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Here's How They Roll In Nicaragua
There are about six million people in Nicaragua but in some parts of the country it can feel like at least that many people are en route somewhere at any given moment in every type of conveyance imaginable. You see people everywhere coming and going from work or school, hauling firewood, or transporting goods to sell on the street or in a market.
Gallery: Transportation in Nicaragua
There are plenty of cyclists, and it is not uncommon to see two or three people riding on one standard bicycle. (A Nicaraguan friend swears he's seen up to four school kids on a bike but I never saw that many.) I never saw a cyclist wear a helmet - understandable in a poor country - but it was more than a bit disconcerting to see so many adults wearing helmets on motorcycles but carrying children on their laps without any protection. There are carts being pulled by horses, donkeys and cattle. There are trucks with open or caged areas for human passengers. There are rickshaws and, even more fun, open-air three wheeled moto-taxis.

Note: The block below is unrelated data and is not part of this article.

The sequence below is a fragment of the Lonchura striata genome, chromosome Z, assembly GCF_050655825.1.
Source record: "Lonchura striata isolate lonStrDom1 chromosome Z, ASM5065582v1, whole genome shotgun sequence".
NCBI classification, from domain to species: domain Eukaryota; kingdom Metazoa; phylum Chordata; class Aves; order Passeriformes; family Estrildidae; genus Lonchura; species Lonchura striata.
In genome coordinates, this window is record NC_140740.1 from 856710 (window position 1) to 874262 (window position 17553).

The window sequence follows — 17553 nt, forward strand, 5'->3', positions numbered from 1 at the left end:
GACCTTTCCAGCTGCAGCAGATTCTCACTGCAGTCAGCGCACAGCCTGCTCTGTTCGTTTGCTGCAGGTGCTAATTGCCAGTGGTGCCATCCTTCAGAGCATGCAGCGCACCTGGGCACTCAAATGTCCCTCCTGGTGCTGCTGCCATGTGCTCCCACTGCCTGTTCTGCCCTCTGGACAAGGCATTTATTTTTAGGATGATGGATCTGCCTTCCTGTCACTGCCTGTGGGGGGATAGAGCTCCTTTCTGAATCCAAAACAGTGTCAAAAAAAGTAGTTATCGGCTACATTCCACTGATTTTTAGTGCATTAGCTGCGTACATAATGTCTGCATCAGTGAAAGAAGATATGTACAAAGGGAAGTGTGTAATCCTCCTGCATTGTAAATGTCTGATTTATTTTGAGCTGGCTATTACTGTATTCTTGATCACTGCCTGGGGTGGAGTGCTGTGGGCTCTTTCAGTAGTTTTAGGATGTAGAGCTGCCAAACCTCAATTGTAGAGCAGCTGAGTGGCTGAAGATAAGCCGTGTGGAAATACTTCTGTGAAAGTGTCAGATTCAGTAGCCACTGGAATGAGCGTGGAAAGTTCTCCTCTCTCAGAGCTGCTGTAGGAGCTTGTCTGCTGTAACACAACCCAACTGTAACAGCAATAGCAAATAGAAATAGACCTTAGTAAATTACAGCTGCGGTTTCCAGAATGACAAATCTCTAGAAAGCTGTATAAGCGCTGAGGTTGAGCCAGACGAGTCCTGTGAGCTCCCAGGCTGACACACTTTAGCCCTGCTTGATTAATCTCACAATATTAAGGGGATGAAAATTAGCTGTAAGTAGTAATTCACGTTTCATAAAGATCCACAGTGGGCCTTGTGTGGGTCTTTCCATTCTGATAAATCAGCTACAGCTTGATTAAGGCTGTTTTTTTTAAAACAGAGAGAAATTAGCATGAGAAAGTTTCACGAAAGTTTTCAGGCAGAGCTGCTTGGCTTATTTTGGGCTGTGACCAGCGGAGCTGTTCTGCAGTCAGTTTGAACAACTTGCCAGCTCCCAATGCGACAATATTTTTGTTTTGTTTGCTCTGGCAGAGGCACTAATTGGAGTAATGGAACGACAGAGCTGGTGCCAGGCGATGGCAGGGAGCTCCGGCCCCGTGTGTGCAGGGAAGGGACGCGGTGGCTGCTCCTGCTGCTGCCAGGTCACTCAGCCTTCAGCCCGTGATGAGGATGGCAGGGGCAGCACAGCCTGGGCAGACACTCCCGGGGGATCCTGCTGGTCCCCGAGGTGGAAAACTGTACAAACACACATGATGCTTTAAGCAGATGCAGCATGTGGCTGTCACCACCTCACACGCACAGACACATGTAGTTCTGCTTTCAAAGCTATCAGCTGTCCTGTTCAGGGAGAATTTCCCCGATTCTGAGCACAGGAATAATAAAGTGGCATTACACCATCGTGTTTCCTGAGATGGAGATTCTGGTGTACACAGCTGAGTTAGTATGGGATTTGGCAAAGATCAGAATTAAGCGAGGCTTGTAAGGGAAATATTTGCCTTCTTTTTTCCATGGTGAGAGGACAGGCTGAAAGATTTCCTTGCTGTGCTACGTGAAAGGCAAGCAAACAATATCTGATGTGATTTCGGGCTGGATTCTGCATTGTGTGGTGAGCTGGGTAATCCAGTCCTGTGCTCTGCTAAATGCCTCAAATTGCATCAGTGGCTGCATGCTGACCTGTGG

Gallery: Nicaraguan Chicken Buses
Taxis in Nicaraguan cities like Granada are dirt cheap and fun too, because they usually will continue to pick people up if there's even a sliver of space in the car, or even if there isn't, providing you with an opportunity to mingle with locals. Even ordinary cars can be a lot of fun because many Nicas like to plaster them with slogans, decals and other decorations. My favorite car had logos for Flor de Caña rum, an energy drink and Jesus Christ.
And of course, there are plenty of people getting from point A to point B the old fashioned way: on foot. Some of these people, including a lot of really tough, strong women, carry tremendous bundles on their heads. Check out the galleries to see all the creative ways that Nicaraguans roll. It's a poor country and many of the people you see on the roads need to get where they're going just to survive but a traveler passing through this country can't help but admire their creativity and determination to get where they are going.
Gallery: Heavy Loads in Nicaragua
[Photo/video credits: Dave Seminara]